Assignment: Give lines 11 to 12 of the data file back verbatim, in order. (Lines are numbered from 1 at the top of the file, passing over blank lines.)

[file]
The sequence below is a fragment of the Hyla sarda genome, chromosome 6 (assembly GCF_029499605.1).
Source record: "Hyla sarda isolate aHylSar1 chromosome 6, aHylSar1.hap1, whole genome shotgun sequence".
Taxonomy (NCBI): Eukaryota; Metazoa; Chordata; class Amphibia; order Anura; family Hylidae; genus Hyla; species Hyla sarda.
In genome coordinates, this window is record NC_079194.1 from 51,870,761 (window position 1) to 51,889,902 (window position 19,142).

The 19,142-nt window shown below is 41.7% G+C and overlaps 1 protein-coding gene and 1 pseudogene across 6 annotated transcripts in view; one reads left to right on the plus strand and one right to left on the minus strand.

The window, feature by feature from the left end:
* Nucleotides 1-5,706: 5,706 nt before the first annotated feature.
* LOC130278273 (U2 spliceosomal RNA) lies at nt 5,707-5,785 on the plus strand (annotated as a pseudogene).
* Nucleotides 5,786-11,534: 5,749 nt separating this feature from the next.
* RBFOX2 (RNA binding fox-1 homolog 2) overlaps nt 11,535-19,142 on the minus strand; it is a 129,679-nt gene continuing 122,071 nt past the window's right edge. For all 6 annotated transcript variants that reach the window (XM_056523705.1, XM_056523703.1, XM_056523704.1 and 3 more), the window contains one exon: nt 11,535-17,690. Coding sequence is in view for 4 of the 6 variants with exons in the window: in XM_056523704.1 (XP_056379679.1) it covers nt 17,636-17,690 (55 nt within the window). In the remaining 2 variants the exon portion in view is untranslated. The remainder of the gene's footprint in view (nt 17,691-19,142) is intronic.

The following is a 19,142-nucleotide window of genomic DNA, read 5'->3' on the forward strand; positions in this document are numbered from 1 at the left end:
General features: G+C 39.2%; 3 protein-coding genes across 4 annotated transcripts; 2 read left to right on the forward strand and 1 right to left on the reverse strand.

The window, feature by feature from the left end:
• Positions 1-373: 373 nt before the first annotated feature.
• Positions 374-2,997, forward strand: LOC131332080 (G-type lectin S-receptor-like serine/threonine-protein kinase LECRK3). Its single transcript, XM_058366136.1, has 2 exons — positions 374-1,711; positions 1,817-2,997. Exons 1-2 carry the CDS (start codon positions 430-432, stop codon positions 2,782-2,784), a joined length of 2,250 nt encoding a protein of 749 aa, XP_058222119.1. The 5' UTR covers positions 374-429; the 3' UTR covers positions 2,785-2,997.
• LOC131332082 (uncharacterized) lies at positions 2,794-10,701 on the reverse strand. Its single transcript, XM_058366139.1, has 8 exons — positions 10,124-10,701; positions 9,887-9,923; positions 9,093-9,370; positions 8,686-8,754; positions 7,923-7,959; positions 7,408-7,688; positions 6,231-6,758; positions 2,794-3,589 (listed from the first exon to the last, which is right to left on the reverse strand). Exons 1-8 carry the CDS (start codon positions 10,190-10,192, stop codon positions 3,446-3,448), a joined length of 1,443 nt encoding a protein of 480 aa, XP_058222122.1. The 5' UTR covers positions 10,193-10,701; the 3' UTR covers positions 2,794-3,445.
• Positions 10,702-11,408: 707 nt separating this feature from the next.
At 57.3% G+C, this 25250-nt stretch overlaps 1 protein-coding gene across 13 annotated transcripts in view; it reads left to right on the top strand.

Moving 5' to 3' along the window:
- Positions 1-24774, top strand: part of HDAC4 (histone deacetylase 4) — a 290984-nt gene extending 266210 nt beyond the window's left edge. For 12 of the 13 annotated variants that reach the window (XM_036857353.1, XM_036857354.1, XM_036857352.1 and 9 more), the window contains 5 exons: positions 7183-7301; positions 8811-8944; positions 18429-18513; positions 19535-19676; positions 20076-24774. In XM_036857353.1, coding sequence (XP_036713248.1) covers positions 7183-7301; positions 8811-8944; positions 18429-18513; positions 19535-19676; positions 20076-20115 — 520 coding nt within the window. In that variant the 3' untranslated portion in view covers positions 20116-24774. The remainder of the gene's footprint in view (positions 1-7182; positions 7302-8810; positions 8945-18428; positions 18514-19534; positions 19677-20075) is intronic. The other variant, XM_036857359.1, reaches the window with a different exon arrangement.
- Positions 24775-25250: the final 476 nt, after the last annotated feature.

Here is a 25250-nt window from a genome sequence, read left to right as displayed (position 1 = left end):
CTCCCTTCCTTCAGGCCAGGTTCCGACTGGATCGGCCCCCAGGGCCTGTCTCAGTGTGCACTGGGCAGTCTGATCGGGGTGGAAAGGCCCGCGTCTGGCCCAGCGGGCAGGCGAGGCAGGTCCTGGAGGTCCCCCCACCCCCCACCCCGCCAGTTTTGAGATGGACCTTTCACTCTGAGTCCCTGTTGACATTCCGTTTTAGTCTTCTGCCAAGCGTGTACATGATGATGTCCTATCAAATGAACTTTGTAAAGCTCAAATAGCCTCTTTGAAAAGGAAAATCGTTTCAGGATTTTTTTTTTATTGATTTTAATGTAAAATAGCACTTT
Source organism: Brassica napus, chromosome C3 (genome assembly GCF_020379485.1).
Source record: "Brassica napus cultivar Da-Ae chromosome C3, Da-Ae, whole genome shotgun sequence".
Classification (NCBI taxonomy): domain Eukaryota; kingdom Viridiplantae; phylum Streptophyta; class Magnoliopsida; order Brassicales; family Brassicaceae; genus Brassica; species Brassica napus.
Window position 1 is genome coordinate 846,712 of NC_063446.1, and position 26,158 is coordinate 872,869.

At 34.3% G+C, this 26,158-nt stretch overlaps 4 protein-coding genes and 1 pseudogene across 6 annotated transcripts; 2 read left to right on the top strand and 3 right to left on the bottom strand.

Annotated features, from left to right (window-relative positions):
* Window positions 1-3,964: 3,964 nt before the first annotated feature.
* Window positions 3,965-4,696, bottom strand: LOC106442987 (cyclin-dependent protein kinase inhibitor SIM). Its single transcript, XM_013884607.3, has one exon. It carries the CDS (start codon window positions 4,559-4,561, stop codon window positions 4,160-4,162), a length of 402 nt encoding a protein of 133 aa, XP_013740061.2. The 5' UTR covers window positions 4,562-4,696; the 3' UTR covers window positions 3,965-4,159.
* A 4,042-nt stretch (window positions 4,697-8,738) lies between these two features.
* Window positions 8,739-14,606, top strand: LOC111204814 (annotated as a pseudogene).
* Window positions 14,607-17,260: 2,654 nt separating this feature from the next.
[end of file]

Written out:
The following is a 19,142-nucleotide window of genomic DNA, read 5'->3' on the forward strand; positions in this document are numbered from 1 at the left end:
General features: G+C 39.2%; 3 protein-coding genes across 4 annotated transcripts; 2 read left to right on the forward strand and 1 right to left on the reverse strand.